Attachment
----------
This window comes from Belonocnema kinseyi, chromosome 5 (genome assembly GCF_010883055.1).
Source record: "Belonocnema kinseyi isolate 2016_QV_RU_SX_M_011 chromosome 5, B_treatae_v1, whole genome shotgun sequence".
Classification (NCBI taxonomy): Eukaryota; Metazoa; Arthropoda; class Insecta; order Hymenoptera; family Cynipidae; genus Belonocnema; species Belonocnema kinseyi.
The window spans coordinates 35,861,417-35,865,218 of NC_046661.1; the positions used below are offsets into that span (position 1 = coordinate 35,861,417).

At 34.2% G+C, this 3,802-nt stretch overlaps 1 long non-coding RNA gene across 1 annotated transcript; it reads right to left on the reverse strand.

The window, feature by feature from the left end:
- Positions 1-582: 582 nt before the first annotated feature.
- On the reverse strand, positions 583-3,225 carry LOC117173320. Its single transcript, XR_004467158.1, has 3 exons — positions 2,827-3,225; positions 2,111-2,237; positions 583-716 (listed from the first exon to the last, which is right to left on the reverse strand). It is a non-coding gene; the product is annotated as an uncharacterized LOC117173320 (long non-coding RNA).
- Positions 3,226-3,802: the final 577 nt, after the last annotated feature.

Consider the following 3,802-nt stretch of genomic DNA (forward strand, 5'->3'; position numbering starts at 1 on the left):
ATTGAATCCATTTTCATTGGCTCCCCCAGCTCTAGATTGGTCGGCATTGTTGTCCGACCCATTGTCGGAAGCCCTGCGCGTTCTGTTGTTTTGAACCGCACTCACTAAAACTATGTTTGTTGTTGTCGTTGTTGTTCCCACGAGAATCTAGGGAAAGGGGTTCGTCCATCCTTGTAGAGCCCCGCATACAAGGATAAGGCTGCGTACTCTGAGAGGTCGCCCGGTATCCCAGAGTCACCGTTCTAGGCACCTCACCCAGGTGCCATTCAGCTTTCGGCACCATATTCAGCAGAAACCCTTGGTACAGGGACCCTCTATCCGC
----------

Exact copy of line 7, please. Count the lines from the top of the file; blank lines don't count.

- Positions 1-582: 582 nt before the first annotated feature.